Speculators in China may face tax on property holdings

HONG KONG: Beijing should impose a real estate tax on speculative investors in order to rein in the red-hot property market, a leading government think tank said on May 5.

The Chinese Academy of Social Sciences advised the central government to gradually move away from the existing tax on property transactions as this effectively passes the burden on to the buyers in the form of higher prices.

Instead, it suggested a tax be imposed on existing residential property holdings to increase costs for speculators.

"Such a tax is good for controlling property speculation," said Li Jingguo, a director of the land and property research bureau of the urban development and environmental research institute at the academy.

Under the plan, property owners would be taxed on the basis of the number of units they hold or the total gross floor area, according to Li.

Academics and analysts believe the suggestion is aimed at testing the market's response.

"We cannot conclude that the central government is going to introduce this property tax but I see it as a move to test the waters," said Chen Jie, a deputy director of Fudan University's centre for housing policy studies. "There are a lot of problems to be considered before the introduction of such a tax. If it leads to a drastic fall in home prices, that could harm the banking system."

In its report, the think tank suggests that flats used as a primary residence should be exempt from the proposed tax as long as they meet certain criteria. It did not elaborate.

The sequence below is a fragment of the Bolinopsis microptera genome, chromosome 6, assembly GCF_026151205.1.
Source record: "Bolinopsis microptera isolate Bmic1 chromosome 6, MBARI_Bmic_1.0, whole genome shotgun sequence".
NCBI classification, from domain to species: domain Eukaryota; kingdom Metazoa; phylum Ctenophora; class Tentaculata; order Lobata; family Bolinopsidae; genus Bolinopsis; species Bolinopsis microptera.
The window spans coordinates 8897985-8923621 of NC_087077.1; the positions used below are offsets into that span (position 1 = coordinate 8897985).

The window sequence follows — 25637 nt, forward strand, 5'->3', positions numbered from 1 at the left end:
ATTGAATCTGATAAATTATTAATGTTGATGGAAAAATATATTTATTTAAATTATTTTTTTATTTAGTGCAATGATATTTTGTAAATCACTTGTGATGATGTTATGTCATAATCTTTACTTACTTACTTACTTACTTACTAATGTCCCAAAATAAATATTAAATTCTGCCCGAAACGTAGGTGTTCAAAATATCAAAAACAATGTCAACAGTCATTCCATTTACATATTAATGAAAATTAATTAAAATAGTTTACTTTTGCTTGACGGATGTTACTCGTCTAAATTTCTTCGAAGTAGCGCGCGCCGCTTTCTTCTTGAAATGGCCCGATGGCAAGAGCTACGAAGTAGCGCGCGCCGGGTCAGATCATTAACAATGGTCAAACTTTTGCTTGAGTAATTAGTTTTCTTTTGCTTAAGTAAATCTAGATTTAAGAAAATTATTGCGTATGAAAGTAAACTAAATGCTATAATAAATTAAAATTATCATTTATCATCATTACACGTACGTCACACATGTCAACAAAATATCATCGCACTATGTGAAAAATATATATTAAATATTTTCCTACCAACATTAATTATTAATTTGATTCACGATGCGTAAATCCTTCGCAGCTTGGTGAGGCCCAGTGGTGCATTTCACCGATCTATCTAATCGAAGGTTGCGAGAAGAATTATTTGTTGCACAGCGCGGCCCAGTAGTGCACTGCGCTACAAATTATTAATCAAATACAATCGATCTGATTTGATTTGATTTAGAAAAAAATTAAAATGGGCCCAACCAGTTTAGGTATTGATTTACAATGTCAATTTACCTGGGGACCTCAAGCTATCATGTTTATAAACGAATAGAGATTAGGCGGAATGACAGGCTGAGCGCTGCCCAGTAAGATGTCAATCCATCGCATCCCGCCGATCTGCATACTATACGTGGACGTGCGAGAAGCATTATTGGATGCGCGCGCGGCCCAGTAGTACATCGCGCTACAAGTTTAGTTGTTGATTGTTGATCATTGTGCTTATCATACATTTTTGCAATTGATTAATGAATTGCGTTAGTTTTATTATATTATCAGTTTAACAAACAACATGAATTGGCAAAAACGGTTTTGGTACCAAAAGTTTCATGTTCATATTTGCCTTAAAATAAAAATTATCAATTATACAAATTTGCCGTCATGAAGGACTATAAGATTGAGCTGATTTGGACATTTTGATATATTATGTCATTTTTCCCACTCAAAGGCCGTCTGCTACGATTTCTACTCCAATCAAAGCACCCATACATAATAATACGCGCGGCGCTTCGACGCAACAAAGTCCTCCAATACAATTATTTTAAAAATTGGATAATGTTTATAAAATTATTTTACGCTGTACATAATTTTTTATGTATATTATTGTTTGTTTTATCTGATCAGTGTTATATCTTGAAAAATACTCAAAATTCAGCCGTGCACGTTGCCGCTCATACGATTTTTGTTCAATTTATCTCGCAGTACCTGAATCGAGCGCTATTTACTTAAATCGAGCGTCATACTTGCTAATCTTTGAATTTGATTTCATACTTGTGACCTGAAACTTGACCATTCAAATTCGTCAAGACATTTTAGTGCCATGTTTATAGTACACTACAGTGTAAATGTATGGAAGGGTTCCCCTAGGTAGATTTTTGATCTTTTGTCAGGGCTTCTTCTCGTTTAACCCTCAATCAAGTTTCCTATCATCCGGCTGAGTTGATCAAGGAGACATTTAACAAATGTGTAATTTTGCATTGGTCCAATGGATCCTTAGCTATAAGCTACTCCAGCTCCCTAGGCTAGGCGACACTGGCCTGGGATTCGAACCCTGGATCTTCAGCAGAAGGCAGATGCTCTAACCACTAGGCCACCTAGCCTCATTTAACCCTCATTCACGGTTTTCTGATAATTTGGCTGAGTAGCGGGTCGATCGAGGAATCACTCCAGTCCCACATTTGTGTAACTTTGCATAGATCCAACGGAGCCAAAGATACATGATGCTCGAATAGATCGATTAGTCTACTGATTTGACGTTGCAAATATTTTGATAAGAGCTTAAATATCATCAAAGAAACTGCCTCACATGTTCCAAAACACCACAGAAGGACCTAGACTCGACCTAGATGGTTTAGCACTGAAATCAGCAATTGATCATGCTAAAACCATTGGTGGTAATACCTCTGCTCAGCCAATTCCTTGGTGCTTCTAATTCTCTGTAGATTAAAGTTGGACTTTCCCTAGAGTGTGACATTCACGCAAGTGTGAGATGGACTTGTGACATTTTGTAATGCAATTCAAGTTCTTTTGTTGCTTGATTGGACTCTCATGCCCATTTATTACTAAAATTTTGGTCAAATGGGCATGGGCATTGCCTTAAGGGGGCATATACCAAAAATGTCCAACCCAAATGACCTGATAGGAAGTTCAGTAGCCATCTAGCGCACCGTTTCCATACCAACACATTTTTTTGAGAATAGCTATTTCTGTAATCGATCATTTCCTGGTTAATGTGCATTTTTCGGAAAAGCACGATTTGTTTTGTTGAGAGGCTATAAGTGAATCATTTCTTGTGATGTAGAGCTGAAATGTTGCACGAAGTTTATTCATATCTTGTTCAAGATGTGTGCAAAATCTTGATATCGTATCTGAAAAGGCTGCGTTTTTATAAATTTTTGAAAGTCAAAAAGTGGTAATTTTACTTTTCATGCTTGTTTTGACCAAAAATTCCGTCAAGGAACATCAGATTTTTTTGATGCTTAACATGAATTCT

Last month, there was speculation that Shanghai and Chongqing may set a levy on investors holding luxury homes that they either leased or left vacant to bet on capital appreciation.

The report also recommends simplifying the mainland's property transaction tax system by eliminating some taxes.

Transaction taxes are often just passed on to the buyers in the form of higher prices, and therefore have become a factor in price rises, it said.

In some cases, they could lead to problems they were intended to solve, according to Li.

The suggestion came as home prices rose an average of 25% last year, far beyond the 9.8% growth in residents' disposal income per capita in urban cities.

Li said prices in first-tier cities would drop in the second half if tougher measures were imposed.

Alan Chiang Sheung-lai, the head of the mainland residential department of DTZ, said a real estate holdings tax had been discussed for a long time, but he believes it will be Beijing's last resort to cool the market.

"If sales volumes have not cooled down and prices do not fall amid the current measures, the central government may roll out the tax," Chiang said. "However, it seems the market has started slowing."

He expects home prices in first-tier cities this year would fall 22% from the first quarter.

Transactions in major mainland cities fell during the May Day holiday -- traditionally a hot season for home sales. In Beijing, only seven new units were sold during the holiday.

Standard Chartered Bank economist Kelvin Lau said Beijing would continue to lift reserve requirement ratio regularly to tighten liquidity. On Sunday, it raised the reserve ratio by half a percentage point from May 10. – South China Morning Post

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